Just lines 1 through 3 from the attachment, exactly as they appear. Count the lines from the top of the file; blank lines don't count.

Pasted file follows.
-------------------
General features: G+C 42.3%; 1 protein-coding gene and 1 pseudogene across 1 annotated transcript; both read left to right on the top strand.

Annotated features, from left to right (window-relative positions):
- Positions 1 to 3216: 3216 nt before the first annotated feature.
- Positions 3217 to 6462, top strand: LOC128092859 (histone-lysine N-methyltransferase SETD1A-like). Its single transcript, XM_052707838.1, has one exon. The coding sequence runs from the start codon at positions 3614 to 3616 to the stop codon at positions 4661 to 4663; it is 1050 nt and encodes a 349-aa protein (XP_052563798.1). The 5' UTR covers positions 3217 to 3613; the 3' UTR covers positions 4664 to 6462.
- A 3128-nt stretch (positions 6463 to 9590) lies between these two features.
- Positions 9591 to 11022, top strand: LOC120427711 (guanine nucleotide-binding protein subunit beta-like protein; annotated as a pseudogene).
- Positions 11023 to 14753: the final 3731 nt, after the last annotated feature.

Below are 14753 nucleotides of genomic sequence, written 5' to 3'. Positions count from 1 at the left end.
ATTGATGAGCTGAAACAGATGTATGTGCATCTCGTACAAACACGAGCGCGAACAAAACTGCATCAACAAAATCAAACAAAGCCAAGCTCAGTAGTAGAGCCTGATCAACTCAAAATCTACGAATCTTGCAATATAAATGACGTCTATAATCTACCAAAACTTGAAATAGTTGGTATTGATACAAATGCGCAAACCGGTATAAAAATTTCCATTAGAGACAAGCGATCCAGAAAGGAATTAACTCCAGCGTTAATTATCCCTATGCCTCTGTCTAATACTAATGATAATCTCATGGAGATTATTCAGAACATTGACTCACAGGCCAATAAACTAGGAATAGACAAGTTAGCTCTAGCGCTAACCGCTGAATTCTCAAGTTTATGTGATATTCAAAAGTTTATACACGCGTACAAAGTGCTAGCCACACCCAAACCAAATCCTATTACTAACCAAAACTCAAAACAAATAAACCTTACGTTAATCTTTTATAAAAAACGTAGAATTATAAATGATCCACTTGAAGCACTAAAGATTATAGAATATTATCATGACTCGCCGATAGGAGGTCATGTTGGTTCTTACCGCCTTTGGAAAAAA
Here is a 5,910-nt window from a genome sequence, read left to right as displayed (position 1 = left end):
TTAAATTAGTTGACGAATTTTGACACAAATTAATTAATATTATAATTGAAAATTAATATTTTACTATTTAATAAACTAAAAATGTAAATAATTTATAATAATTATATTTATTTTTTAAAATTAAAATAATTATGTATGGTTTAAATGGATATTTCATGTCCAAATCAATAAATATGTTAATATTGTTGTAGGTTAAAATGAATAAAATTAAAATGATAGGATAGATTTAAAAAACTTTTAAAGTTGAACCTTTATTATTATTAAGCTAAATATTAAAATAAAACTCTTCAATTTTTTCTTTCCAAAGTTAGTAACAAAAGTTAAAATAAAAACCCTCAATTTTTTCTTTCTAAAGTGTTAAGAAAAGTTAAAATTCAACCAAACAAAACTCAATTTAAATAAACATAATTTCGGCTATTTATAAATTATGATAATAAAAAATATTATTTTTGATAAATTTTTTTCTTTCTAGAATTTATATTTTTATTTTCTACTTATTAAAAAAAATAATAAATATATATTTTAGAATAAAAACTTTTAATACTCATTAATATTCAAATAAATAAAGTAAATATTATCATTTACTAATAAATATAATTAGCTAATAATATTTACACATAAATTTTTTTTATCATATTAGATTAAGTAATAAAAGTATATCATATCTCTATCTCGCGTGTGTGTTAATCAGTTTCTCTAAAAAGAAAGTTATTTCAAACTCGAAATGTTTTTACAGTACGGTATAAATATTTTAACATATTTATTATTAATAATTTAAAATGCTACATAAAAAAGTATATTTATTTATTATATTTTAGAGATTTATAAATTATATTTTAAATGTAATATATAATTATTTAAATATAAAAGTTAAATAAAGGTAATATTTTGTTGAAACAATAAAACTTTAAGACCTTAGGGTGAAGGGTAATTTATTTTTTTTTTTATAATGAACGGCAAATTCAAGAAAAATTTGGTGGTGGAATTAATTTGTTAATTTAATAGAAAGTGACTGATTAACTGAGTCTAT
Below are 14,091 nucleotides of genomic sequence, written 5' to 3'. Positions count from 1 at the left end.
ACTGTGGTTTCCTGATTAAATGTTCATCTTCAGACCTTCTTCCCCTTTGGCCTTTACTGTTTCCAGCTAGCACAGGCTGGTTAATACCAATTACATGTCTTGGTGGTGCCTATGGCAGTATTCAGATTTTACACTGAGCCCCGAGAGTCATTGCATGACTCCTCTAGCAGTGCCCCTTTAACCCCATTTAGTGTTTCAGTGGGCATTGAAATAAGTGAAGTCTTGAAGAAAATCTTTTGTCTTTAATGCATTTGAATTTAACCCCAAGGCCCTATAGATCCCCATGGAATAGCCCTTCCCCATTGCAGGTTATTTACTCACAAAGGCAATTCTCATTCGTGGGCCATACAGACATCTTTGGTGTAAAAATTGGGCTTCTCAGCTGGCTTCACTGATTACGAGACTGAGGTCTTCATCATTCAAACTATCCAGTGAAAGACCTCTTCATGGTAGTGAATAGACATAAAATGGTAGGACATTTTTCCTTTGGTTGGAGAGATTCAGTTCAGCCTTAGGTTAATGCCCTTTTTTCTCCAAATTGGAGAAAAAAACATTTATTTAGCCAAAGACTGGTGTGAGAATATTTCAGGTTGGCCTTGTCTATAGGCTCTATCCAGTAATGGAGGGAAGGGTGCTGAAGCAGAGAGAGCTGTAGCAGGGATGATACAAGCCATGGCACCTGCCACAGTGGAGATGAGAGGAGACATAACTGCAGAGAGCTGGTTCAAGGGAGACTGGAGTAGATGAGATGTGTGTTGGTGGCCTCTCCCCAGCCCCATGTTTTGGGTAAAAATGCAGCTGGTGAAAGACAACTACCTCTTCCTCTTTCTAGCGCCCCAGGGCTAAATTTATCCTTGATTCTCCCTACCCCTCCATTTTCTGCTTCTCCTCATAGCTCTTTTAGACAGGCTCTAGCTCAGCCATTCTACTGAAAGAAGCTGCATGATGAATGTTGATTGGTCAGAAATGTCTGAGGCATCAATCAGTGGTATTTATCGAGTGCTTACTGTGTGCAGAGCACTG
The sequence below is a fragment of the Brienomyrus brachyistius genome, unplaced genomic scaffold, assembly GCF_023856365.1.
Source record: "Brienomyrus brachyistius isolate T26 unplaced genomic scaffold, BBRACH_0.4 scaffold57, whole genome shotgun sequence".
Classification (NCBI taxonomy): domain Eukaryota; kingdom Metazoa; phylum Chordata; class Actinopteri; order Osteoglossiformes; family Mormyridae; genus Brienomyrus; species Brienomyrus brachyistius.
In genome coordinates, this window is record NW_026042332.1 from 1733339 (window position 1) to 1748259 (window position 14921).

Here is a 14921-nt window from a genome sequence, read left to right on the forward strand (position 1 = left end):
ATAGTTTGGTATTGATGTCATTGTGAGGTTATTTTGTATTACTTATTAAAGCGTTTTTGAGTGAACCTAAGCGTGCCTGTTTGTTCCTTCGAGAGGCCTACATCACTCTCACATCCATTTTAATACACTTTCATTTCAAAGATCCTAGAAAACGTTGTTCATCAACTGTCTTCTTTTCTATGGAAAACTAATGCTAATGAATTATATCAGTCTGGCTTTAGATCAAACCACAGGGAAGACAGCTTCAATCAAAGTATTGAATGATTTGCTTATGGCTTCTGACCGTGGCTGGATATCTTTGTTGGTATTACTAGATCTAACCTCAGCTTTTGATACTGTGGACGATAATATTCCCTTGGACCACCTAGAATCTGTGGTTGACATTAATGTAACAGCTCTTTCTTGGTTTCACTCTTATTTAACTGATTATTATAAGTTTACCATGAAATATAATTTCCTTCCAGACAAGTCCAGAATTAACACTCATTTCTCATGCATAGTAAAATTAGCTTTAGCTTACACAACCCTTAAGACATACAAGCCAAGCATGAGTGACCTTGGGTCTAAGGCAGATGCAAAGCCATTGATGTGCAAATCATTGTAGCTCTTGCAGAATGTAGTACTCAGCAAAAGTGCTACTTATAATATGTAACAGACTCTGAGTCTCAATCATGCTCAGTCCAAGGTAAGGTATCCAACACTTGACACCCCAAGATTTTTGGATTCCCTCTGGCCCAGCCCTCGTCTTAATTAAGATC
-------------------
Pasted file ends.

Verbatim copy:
General features: G+C 42.3%; 1 protein-coding gene and 1 pseudogene across 1 annotated transcript; both read left to right on the top strand.

Annotated features, from left to right (window-relative positions):
- Positions 1 to 3216: 3216 nt before the first annotated feature.